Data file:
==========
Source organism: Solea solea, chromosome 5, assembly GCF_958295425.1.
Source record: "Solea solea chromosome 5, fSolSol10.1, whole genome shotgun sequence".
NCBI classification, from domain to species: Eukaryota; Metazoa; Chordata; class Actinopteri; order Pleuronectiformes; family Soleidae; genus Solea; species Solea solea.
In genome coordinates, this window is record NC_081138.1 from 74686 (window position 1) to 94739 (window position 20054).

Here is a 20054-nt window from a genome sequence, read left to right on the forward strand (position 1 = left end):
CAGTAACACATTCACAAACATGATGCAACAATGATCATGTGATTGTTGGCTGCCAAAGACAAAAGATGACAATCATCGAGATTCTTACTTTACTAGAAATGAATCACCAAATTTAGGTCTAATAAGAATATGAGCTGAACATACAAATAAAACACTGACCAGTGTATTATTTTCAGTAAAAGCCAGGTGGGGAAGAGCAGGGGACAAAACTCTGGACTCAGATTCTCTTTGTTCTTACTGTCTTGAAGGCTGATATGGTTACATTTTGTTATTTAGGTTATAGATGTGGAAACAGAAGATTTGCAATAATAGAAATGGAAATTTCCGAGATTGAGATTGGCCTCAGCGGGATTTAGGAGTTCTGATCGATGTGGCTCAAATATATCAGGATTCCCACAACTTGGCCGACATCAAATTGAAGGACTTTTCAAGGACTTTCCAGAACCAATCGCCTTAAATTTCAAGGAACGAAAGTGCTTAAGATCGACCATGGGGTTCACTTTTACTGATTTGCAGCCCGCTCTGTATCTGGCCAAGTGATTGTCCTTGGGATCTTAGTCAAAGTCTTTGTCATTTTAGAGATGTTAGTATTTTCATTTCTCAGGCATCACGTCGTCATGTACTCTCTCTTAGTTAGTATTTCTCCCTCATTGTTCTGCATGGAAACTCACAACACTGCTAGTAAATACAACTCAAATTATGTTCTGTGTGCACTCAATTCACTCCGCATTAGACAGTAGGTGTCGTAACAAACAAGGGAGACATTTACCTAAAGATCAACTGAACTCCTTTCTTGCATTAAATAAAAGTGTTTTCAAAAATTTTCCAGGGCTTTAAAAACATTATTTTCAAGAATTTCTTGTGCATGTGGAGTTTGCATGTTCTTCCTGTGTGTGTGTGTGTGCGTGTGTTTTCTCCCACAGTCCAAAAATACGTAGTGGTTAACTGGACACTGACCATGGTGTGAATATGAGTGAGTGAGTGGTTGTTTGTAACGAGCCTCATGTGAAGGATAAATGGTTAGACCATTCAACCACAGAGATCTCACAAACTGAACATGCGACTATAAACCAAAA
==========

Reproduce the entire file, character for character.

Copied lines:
Source organism: Solea solea, chromosome 5, assembly GCF_958295425.1.
Source record: "Solea solea chromosome 5, fSolSol10.1, whole genome shotgun sequence".
NCBI classification, from domain to species: Eukaryota; Metazoa; Chordata; class Actinopteri; order Pleuronectiformes; family Soleidae; genus Solea; species Solea solea.
In genome coordinates, this window is record NC_081138.1 from 74686 (window position 1) to 94739 (window position 20054).

Here is a 20054-nt window from a genome sequence, read left to right on the forward strand (position 1 = left end):
CAGTAACACATTCACAAACATGATGCAACAATGATCATGTGATTGTTGGCTGCCAAAGACAAAAGATGACAATCATCGAGATTCTTACTTTACTAGAAATGAATCACCAAATTTAGGTCTAATAAGAATATGAGCTGAACATACAAATAAAACACTGACCAGTGTATTATTTTCAGTAAAAGCCAGGTGGGGAAGAGCAGGGGACAAAACTCTGGACTCAGATTCTCTTTGTTCTTACTGTCTTGAAGGCTGATATGGTTACATTTTGTTATTTAGGTTATAGATGTGGAAACAGAAGATTTGCAATAATAGAAATGGAAATTTCCGAGATTGAGATTGGCCTCAGCGGGATTTAGGAGTTCTGATCGATGTGGCTCAAATATATCAGGATTCCCACAACTTGGCCGACATCAAATTGAAGGACTTTTCAAGGACTTTCCAGAACCAATCGCCTTAAATTTCAAGGAACGAAAGTGCTTAAGATCGACCATGGGGTTCACTTTTACTGATTTGCAGCCCGCTCTGTATCTGGCCAAGTGATTGTCCTTGGGATCTTAGTCAAAGTCTTTGTCATTTTAGAGATGTTAGTATTTTCATTTCTCAGGCATCACGTCGTCATGTACTCTCTCTTAGTTAGTATTTCTCCCTCATTGTTCTGCATGGAAACTCACAACACTGCTAGTAAATACAACTCAAATTATGTTCTGTGTGCACTCAATTCACTCCGCATTAGACAGTAGGTGTCGTAACAAACAAGGGAGACATTTACCTAAAGATCAACTGAACTCCTTTCTTGCATTAAATAAAAGTGTTTTCAAAAATTTTCCAGGGCTTTAAAAACATTATTTTCAAGAATTTCTTGTGCATGTGGAGTTTGCATGTTCTTCCTGTGTGTGTGTGTGTGCGTGTGTTTTCTCCCACAGTCCAAAAATACGTAGTGGTTAACTGGACACTGACCATGGTGTGAATATGAGTGAGTGAGTGGTTGTTTGTAACGAGCCTCATGTGAAGGATAAATGGTTAGACCATTCAACCACAGAGATCTCACAAACTGAACATGCGACTATAAACCAAAA